Sprint Speed - Agility - Explosive Power - Strength - Sports Performance - Elite Fitness

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The Sprint Ninja Training System



The Sprint Ninja training system is a complete system for the development of sprinting speed as well as physical performance in all its forms. The first and foremost priority of Sprint Ninja is the development and refinement of high level sprinting speed. In addition, the Sprint Ninja training method also facilitates the development of all other fitness components including strength, anaerobic capacity, mobility, aerobic endurance, explosive power etc.


Jack of ALL Trades, Master of ONE


The Sprint Ninja method works from the centre outwards. It’s not possible for an athlete to develop an elite level of performance in all modes of fitness. One can’t perform at elite times in the 100m sprint as well as the marathon while at the same time logging a world class powerlifting total. However performance is not all or nothing. Pinpoint specialisation is the domain only of the highly specialised athlete during the peak of a competitive season.

The Sprint Ninja training system aims at picking a specialisation as a main focal point. This is where 60-80% of time and effort are spent. Then outside of that developing broad, inclusive fitness in all other domains.

Primary Objective

Sprint Ninja can aid in the development of all areas of fitness and performance, however as a training system there is a specific emphasis on one key area, POWER. Power can be broken down into two areas:

1. Explosive power: This is the power displayed at the start of a sprint as an athlete explodes off the start and rapidly builds speed, or in a shot putter hoisting the shot as far as possible.

2. Power Output: Power output is the ability to perform a task at a near-maximal level of intensity for a prolonged period of up to several minutes. An example would be the ability to sprint a fast 400m time without slowing down significantly, or maintaining a high wattage on a bike for up to a few minutes.

The Sprint Ninja Training Layers

1.       Specialisation: All people, whether elite athlete, soldier, fire fighter or weekend warrior, need a specific, consistent focus. Without specialising, training becomes misguided and random. Training begins by selecting a specialisation. This can be sprinting itself, long-distance running, powerlifting strength or any other highly specific domain. For athletes such as sprinters, shot putters, weightlifters etc, you will spend as much as 80% focusing on this domain. For firefighters, police officers, team sport athletes, general population etc, you will spend as little as 60% of your time on your specialisation. This serves as the foundation from which everything else stems.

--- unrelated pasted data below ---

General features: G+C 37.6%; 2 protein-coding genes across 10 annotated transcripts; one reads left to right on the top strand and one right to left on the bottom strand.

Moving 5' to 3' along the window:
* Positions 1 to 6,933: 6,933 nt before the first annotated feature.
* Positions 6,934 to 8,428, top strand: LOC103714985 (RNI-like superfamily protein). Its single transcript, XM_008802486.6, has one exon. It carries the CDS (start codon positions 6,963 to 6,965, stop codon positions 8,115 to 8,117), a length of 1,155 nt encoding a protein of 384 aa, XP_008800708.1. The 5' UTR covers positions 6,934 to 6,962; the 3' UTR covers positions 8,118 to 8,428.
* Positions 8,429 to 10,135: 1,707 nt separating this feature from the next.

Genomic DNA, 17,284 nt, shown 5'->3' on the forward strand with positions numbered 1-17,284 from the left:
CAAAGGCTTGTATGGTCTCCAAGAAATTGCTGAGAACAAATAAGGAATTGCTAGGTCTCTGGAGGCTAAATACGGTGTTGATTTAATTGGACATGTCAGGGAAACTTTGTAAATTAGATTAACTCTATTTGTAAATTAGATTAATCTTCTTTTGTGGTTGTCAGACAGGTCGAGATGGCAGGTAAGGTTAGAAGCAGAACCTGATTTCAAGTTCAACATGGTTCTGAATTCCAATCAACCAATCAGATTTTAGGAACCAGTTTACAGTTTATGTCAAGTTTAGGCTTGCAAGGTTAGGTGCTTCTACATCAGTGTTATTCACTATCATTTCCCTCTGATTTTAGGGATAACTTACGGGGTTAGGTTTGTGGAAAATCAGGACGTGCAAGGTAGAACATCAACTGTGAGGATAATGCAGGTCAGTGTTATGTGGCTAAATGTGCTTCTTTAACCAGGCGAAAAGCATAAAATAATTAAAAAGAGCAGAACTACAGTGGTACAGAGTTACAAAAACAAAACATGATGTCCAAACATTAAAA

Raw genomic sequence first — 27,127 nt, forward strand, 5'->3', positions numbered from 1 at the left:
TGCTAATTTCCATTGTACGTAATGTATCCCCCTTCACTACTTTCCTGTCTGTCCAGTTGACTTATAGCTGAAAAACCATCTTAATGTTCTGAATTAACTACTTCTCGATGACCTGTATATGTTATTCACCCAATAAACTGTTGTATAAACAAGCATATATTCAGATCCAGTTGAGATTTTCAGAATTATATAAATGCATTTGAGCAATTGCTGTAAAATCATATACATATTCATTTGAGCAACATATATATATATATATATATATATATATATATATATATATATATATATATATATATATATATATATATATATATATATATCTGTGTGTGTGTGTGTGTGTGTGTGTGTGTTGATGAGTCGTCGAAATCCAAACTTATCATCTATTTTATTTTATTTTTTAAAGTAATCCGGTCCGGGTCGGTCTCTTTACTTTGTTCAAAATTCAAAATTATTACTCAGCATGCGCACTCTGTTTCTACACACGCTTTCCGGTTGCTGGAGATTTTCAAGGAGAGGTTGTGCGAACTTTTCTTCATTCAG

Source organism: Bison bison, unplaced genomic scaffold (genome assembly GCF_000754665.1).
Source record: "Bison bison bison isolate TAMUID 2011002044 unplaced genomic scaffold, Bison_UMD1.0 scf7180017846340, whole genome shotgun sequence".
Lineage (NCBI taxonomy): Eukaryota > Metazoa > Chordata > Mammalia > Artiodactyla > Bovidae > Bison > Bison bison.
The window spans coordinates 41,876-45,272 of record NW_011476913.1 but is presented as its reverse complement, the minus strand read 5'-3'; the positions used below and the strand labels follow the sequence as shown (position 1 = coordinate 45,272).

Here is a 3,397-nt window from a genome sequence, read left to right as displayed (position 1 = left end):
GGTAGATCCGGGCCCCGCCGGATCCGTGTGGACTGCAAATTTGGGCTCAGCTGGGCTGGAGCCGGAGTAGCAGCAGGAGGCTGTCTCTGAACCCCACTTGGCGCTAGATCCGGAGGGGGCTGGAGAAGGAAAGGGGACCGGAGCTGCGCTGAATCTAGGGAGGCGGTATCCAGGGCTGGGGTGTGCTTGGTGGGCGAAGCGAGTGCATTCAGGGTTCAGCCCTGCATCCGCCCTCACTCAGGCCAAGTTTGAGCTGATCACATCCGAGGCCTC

2.       Avocation: Stemming out from specialisation is avocation, which encompasses all other components of fitness. The aim here is to develop the broadest range possible of athletic abilities.

The aim of these layers is to develop a specialised focus to provide the opportunity to perform at an elite or at least sub-elite level in one specific area, as well as covering all bases by developing proficiency at all other components of fitness, thus being prepared for anything that comes your way.


Adaptability, Accessibility and Improvisation


One of the biggest obstacles in the development of fitness and athletic performance is accessibility. This applies to consistent access to the relevant facilities and equipment to follow a training programme. There are many situations we all find ourselves in that prevent us from consistently following a progressive training programme. The Sprint Ninja training system is focused on eliminating this obstacle entirely through adaptability, accessibility and improvisation.

Substitution: Substitution involves using alternative exercises and drills based on available equipment and facilities. For instance substituting in bodyweight exercises when barbells and dumbbells are unavailable.